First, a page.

Kearney, a global management consulting firm, has found that for almost half of consumers, environmental and social issues are a very important factor when choosing their banking provider.
One in four European consumers (24%) are likely to switch if their bank is not engaged in ESG issues. Over one in five customers (22%) in the UK would likely switch to a bank with higher ESG priorities, whilst almost 30% of consumers in Poland, Romania, Spain, and Italy reported the same point of view.
Responsible investing in particular was the most important ESG topic. 41% of respondents surveyed wanted the reassurance that the funds they invested in would not support companies that produced weapons or polluted the environment or factories that disrespected safety standards and human rights.
Beyond responsible investments, consumers were mostly concerned with climate change (34%), consumer and human rights (34%), and business transparency and accountability (31%), across all countries surveyed.
ESG driving customers bank choice
Simon Kent, Partner and Global Head of Financial Services at Kearney, comments: “Banking is still a sector with low number of switchers compared to telecoms or utilities, but that doesn’t mean that banks should become complacent. Consumers are actively looking to engage with companies and brands that align to their values, so it’s important that banks take action.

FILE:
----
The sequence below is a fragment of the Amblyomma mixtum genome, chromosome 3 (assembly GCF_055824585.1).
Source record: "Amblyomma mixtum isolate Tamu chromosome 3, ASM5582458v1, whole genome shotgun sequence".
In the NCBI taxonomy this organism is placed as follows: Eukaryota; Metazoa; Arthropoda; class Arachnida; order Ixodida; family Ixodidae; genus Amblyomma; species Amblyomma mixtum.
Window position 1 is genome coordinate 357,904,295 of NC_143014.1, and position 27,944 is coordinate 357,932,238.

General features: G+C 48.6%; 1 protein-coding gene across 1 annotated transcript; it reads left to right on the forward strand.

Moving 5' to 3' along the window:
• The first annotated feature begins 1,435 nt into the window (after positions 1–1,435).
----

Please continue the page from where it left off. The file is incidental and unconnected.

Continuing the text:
Our research unsurprisingly shows that consumers are likely to be more loyal if they are aware of their bank’s ethical activities, but currently, only an average of 40% know what their bank is doing in these areas. There is a considerable opportunity for improvement in customer communications and engagement on this topic to demonstrate a bank’s commitment and aspirations towards supporting and undertaking ESG initiatives more clearly.”
In terms of age demographic, 18-24-year-olds are almost twice as likely to switch banks compared to those aged 55 and over, with 30% reporting that they would switch for these reasons compared to 18% of the older group. Examining the data from the opposite perspective, only 17% of the younger demographic reported that they were not at all likely to switch over ESG concerns, compared to 31% of those 55 and above.
“ESG concerns are not only here to stay but will increasingly drive customer behaviour in the future, and retail banks must be at the forefront,” added Kent.